During a session at the Open Source Business Conference, called "CXO Crossfire," several a panelists debated a number of questions related to open source. Actually it was more of a discussion, with executives representing buyers and four the sellers. The first question was “Oracle—friend or foe?”
Marten Mickos, CEO of MySQL responded that “Oracle created the market [for open source databases] by having a highly priced product and is now embracing open source full force. We look forward to partnership and collaboration with Oracle.” Now that Oracle acquired InnovDB and Sleepcat, that's a good idea.
Tim Golden, a senior vice president at Bank of America, said that Oracle is riding two horses and has a proactive strategy to eliminate competition, but may be developing a market around open source.
The rules are changing as a result of open source, publisher and pundit Tim O’Reilly chimed in. “One of the consequences of open source is that software is being commoditized and now companies like eBay and Google will be more significant players. The deck chairs are moving around and new players are building on top of open source.”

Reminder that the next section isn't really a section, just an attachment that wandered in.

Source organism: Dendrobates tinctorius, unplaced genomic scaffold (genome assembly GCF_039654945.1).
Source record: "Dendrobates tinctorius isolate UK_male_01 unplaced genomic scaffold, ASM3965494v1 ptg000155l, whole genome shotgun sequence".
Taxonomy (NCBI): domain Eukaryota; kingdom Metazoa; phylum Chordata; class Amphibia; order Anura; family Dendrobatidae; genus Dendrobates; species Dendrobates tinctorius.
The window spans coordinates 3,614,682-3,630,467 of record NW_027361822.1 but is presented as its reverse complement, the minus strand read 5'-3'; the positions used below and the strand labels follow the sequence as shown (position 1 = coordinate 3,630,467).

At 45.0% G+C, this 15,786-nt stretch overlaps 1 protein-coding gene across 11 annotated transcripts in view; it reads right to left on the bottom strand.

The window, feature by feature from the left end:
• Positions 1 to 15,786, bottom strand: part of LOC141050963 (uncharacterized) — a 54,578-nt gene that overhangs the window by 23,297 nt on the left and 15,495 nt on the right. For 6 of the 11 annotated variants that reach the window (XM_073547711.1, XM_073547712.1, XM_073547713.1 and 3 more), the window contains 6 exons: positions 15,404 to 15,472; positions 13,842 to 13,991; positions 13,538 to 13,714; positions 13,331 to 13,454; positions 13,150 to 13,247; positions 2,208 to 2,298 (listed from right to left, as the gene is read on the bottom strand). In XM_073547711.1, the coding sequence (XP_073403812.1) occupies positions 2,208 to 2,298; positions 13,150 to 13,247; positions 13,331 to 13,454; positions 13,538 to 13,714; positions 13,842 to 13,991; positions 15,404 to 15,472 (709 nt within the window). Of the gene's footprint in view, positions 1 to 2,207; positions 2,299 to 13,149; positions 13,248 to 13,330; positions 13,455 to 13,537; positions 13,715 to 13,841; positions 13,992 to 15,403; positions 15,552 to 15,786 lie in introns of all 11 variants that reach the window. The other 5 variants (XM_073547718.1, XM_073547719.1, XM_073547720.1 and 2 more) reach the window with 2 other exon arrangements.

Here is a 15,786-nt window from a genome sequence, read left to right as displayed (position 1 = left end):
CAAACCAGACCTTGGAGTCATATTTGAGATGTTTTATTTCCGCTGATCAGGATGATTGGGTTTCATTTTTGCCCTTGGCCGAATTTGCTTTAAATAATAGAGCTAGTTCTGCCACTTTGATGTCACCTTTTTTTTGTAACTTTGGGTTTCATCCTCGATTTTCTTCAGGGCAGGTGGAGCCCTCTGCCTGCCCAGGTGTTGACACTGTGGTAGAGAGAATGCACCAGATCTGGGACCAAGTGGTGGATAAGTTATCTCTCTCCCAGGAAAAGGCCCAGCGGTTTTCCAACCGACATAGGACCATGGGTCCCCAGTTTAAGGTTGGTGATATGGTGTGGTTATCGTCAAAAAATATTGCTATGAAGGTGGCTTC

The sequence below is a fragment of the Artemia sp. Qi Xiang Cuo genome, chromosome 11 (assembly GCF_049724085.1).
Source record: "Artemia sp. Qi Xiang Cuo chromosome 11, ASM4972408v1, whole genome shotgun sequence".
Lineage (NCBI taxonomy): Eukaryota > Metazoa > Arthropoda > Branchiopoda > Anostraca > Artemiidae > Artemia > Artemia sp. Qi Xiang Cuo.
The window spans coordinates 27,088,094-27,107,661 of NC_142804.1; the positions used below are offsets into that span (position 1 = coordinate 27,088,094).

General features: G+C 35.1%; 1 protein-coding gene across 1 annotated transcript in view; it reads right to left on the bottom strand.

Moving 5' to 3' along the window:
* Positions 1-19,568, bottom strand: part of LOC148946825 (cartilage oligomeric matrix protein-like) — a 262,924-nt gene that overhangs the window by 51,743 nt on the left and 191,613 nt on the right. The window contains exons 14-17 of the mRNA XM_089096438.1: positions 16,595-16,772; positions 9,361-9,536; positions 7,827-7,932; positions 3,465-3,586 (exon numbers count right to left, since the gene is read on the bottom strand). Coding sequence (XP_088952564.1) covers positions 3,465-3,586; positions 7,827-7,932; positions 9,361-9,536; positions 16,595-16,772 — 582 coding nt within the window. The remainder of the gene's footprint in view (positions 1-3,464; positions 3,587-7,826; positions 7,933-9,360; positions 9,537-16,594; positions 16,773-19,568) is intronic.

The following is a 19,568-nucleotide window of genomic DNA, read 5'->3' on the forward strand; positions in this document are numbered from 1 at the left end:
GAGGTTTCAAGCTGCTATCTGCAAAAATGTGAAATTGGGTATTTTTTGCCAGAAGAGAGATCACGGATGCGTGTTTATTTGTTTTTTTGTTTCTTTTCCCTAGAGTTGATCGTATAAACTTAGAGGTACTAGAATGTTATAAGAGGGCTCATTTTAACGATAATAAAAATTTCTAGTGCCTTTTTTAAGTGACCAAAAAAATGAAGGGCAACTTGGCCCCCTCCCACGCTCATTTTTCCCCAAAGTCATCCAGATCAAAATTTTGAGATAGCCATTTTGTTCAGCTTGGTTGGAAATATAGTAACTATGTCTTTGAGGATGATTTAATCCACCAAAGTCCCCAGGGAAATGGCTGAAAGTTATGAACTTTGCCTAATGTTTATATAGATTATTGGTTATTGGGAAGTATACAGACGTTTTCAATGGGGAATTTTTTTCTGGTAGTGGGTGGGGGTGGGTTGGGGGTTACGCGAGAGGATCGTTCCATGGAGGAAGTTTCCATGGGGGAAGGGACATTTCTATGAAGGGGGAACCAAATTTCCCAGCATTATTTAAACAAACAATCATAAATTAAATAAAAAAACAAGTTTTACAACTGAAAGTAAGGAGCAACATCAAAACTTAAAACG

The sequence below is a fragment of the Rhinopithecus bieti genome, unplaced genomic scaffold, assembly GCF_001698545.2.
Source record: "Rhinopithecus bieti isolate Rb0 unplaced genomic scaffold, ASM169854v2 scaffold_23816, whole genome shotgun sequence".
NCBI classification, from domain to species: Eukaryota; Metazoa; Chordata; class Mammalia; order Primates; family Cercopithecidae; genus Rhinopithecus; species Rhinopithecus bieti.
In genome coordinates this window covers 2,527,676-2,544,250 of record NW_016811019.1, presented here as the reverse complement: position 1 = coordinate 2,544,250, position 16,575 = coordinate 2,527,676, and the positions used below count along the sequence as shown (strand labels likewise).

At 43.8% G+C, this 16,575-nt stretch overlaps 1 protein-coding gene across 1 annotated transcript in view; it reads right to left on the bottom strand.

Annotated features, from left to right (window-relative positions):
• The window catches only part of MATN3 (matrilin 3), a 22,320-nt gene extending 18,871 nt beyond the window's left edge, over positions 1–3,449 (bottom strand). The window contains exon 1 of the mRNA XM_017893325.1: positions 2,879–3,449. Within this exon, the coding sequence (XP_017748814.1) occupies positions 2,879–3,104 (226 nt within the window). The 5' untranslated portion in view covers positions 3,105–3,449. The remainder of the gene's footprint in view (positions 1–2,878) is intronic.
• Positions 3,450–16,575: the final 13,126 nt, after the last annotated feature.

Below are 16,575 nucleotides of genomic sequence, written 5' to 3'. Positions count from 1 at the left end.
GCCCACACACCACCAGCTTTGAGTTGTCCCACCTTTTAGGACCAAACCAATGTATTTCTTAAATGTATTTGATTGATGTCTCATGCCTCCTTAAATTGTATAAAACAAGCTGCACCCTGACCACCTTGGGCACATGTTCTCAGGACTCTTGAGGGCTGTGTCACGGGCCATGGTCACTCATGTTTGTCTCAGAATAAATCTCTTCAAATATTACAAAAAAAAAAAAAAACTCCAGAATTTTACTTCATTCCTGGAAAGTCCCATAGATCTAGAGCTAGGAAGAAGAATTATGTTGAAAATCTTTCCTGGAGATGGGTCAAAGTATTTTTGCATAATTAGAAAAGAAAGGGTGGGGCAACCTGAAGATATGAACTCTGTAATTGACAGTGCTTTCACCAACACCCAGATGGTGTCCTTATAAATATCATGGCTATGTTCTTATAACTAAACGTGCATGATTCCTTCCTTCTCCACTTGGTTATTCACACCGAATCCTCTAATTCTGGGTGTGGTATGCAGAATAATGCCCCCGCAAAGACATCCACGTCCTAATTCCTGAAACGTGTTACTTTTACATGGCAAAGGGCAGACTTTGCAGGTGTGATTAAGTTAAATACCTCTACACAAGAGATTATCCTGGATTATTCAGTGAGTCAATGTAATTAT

As a result of open source, more proprietary vendors will open source their code, Mikos said, some out of desperation and others out of reason. Sean Maloney of Ticketmaster advised purveyors of commercial software to embrace open source and provide transparency and focus on delivering quality of service and innovation to have a lucrative business. “Ignore the demands of buyers at your peril,” he warned.
SugarCRM CEO John Roberts said that open source code is designed to be read and reviewed in public. “It’s a different philosophy than writing code in a closed cubicle. Just because you throw a million lines of C++ code into open source doesn’t mean that a community will get involved,” Roberts said.
On the issue of what is the most valuable attribute of open source, Golden said that his thinking has evolved over time. “It was cost in the beginning, but now functionality is edging out cost. [Open source] is now blossoming into other areas, not just software but development methodology. Those who adopt those ideas can drive innovation, and now with open source end users and consumers can drive and capitalize on their own ideas.”
Nancy Faigen, general manager of Linux at Novell, agreed that cost was tantalizing as an early benefit, but said that most companies she talks to are concerned about vendor lock-in. Going forward she believes open source will be more about high quality software.
O’Reilly predicted that over time use of the blended model—using both open and closed source—will increase. “We will see all models in all levels of the enterprise. What company offers a compelling product at compelling prices will be more important, and how they got there will be less and less of an issue.”